This story is part of CT Mirror Explains, an ongoing effort to distill our wide-ranging reporting into a "what you need to know" format. To dive deeper on any element of this topic, use the links in the story.
Original reporting by Keith M. Phaneuf. Compiled and designed by Gabby DeBenedictis.
Infographic: How Connecticut Passes Its Budget
In odd-numbered years, the CT General Assembly passes a budget for the next two fiscal years and a two-year bond package. In even-numbered years, the General Assembly makes adjustments to the budget and bond package.
Here’s an outline of how the budget gets passed.
Step One: In September, state departments and agencies send their budget requests for the upcoming cycle to CT’s Office of Policy and Management.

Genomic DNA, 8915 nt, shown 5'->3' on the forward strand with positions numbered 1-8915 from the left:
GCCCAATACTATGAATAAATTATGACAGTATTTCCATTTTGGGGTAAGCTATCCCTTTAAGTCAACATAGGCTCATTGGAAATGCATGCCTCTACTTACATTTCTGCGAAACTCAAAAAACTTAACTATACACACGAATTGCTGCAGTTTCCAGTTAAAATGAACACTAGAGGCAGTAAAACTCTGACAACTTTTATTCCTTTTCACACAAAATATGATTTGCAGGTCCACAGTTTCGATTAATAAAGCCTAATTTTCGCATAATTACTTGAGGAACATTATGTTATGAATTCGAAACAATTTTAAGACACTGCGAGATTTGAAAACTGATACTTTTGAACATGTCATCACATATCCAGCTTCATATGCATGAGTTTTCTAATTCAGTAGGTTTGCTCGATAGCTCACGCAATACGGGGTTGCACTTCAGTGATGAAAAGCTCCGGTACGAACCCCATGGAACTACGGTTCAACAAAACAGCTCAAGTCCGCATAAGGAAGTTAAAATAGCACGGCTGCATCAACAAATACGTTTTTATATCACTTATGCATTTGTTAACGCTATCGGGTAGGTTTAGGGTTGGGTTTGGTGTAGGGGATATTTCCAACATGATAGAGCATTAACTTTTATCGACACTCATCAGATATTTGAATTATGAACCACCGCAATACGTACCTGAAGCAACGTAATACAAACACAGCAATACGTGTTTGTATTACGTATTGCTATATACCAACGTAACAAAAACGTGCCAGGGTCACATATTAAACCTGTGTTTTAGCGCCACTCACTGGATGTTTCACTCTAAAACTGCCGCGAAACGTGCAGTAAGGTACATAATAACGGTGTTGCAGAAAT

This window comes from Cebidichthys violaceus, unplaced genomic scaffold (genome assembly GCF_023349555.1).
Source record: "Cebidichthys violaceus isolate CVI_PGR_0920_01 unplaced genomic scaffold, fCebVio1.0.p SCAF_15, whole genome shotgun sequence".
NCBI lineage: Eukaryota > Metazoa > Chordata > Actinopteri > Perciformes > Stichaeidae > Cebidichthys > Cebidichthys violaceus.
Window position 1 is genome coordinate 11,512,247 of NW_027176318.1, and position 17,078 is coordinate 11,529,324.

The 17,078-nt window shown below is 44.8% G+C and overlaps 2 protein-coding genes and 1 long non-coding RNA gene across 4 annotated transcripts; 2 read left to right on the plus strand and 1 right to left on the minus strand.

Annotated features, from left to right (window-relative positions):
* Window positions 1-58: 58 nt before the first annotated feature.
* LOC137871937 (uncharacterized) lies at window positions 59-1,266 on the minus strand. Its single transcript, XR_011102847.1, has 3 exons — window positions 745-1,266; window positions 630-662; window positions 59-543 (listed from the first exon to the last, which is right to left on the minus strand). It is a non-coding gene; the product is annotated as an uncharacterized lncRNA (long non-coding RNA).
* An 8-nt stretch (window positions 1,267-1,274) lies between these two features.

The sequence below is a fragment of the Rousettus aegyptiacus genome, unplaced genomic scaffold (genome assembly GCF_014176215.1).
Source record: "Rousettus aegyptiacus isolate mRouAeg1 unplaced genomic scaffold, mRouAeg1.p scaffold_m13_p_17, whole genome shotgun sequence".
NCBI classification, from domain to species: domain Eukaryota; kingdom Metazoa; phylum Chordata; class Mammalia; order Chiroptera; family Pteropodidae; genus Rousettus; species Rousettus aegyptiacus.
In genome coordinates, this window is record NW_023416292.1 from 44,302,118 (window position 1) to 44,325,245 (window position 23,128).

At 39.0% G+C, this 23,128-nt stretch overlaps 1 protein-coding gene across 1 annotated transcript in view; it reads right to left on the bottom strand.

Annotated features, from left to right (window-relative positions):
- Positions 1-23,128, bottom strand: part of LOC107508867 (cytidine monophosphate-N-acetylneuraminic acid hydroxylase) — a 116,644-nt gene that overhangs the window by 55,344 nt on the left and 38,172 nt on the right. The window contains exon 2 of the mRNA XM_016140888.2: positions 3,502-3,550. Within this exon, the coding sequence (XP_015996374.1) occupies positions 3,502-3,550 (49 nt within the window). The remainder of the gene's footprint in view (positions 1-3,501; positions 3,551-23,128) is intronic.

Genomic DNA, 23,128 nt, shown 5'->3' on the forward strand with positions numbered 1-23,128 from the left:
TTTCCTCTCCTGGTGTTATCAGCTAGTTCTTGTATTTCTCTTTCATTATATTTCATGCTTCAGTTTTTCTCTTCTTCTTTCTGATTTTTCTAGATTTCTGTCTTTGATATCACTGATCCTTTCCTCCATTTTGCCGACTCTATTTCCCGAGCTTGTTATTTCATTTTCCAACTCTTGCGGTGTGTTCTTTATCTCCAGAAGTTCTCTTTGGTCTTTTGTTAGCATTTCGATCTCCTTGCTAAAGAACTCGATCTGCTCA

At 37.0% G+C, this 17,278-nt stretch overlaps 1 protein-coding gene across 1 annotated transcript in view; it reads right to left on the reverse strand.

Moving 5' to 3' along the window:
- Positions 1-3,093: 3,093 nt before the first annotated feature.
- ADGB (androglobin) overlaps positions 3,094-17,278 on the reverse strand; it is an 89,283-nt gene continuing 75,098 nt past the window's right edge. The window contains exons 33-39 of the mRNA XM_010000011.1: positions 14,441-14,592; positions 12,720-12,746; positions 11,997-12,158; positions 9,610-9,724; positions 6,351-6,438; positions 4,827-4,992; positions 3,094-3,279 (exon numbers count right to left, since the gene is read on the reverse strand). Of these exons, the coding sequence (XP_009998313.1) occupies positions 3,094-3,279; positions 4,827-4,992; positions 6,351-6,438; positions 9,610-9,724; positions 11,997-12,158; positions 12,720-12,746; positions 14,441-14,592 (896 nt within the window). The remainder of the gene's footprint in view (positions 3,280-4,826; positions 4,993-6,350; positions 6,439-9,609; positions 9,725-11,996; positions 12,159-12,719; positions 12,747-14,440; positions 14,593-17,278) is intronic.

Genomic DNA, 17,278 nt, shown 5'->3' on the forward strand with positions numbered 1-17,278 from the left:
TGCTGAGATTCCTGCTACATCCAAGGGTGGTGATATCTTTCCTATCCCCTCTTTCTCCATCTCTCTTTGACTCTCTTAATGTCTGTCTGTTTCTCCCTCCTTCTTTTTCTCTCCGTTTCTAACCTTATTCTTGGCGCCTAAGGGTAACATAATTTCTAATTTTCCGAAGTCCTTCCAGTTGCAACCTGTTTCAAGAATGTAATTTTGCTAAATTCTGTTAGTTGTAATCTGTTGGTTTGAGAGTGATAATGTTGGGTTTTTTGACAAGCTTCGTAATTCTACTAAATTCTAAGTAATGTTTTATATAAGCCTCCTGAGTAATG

Step Two: On the first Wednesday after the first Monday in February, Connecticut’s governor delivers a budget proposal and a two-year bond package proposal to the General Assembly.
Step Three: CT’s Finance, Revenue and Bonding and Appropriations committees start examining the budget proposal through public hearings and meetings with state agency heads.
Step Four: The Appropriations Committee develops a spending plan, and the Finance, Revenue and Bonding Committee develops a revenue plan and a bond package.
Step Five: On April 30, budget analysts for the governor’s office and non-partisan Office of Fiscal Analysis develop a consensus revenue projection for the upcoming budget cycle.
Step Six: State legislative leaders and the governor’s office begin to negotiate a final budget compromise.
Step Seven: The full senate and house adopt a budget and a bond package, which pass with a simple majority.
Step Eight: The governor signs or vetoes the budget. If it’s vetoed, legislators can attempt an override (which requires a two-thirds majority) or resume negotiations.